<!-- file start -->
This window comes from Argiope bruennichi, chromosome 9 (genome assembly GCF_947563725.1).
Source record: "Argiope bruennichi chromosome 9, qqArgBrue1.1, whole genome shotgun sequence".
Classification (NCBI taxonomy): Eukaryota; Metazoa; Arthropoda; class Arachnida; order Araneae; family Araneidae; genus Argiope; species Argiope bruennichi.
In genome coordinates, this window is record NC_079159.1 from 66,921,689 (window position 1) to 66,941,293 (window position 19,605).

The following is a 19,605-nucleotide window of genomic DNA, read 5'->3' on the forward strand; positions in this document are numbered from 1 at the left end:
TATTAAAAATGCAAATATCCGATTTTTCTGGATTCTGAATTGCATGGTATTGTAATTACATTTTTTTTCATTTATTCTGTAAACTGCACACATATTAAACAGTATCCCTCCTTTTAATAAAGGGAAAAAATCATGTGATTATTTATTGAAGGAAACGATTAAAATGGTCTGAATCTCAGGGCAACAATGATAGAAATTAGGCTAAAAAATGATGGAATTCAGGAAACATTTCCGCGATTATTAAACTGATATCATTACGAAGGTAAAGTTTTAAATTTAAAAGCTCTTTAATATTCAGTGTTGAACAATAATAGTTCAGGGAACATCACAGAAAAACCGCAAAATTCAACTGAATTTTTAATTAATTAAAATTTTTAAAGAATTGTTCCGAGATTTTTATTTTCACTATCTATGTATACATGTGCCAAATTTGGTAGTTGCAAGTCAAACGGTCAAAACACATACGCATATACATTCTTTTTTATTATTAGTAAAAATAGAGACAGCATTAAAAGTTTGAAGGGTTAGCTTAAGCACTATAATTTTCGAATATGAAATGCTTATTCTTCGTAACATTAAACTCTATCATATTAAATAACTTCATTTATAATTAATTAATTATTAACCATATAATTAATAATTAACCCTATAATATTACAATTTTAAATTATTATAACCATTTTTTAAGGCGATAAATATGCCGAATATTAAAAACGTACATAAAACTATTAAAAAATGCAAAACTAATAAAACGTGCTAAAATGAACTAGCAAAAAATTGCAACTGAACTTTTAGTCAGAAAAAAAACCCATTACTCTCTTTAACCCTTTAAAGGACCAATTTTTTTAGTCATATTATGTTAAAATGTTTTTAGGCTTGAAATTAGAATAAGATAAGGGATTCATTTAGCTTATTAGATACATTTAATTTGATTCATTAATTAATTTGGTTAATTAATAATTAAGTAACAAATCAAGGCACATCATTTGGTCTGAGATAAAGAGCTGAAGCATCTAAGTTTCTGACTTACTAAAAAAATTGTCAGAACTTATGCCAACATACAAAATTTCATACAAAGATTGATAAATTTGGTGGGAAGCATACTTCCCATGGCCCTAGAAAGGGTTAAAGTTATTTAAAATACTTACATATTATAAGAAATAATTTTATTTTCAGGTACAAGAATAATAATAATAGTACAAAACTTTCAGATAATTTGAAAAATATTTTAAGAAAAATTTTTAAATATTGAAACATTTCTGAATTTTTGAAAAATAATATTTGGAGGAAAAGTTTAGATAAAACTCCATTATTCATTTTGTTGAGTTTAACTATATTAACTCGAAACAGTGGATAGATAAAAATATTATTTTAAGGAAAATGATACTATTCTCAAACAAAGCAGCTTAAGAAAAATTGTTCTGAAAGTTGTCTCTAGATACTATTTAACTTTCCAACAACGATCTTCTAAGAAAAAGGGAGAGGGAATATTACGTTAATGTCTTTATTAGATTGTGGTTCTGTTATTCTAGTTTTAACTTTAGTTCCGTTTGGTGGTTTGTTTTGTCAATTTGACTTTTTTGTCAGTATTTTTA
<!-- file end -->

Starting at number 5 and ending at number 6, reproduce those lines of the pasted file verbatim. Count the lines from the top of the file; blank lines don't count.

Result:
The following is a 19,605-nucleotide window of genomic DNA, read 5'->3' on the forward strand; positions in this document are numbered from 1 at the left end:
TATTAAAAATGCAAATATCCGATTTTTCTGGATTCTGAATTGCATGGTATTGTAATTACATTTTTTTTCATTTATTCTGTAAACTGCACACATATTAAACAGTATCCCTCCTTTTAATAAAGGGAAAAAATCATGTGATTATTTATTGAAGGAAACGATTAAAATGGTCTGAATCTCAGGGCAACAATGATAGAAATTAGGCTAAAAAATGATGGAATTCAGGAAACATTTCCGCGATTATTAAACTGATATCATTACGAAGGTAAAGTTTTAAATTTAAAAGCTCTTTAATATTCAGTGTTGAACAATAATAGTTCAGGGAACATCACAGAAAAACCGCAAAATTCAACTGAATTTTTAATTAATTAAAATTTTTAAAGAATTGTTCCGAGATTTTTATTTTCACTATCTATGTATACATGTGCCAAATTTGGTAGTTGCAAGTCAAACGGTCAAAACACATACGCATATACATTCTTTTTTATTATTAGTAAAAATAGAGACAGCATTAAAAGTTTGAAGGGTTAGCTTAAGCACTATAATTTTCGAATATGAAATGCTTATTCTTCGTAACATTAAACTCTATCATATTAAATAACTTCATTTATAATTAATTAATTATTAACCATATAATTAATAATTAACCCTATAATATTACAATTTTAAATTATTATAACCATTTTTTAAGGCGATAAATATGCCGAATATTAAAAACGTACATAAAACTATTAAAAAATGCAAAACTAATAAAACGTGCTAAAATGAACTAGCAAAAAATTGCAACTGAACTTTTAGTCAGAAAAAAAACCCATTACTCTCTTTAACCCTTTAAAGGACCAATTTTTTTAGTCATATTATGTTAAAATGTTTTTAGGCTTGAAATTAGAATAAGATAAGGGATTCATTTAGCTTATTAGATACATTTAATTTGATTCATTAATTAATTTGGTTAATTAATAATTAAGTAACAAATCAAGGCACATCATTTGGTCTGAGATAAAGAGCTGAAGCATCTAAGTTTCTGACTTACTAAAAAAATTGTCAGAACTTATGCCAACATACAAAATTTCATACAAAGATTGATAAATTTGGTGGGAAGCATACTTCCCATGGCCCTAGAAAGGGTTAAAGTTATTTAAAATACTTACATATTATAAGAAATAATTTTATTTTCAGGTACAAGAATAATAATAATAGTACAAAACTTTCAGATAATTTGAAAAATATTTTAAGAAAAATTTTTAAATATTGAAACATTTCTGAATTTTTGAAAAATAATATTTGGAGGAAAAGTTTAGATAAAACTCCATTATTCATTTTGTTGAGTTTAACTATATTAACTCGAAACAGTGGATAGATAAAAATATTATTTTAAGGAAAATGATACTATTCTCAAACAAAGCAGCTTAAGAAAAATTGTTCTGAAAGTTGTCTCTAGATACTATTTAACTTTCCAACAACGATCTTCTAAGAAAAAGGGAGAGGGAATATTACGTTAATGTCTTTATTAGATTGTGGTTCTGTTATTCTAGTTTTAACTTTAGTTCCGTTTGGTGGTTTGTTTTGTCAATTTGACTTTTTTGTCAGTATTTTTA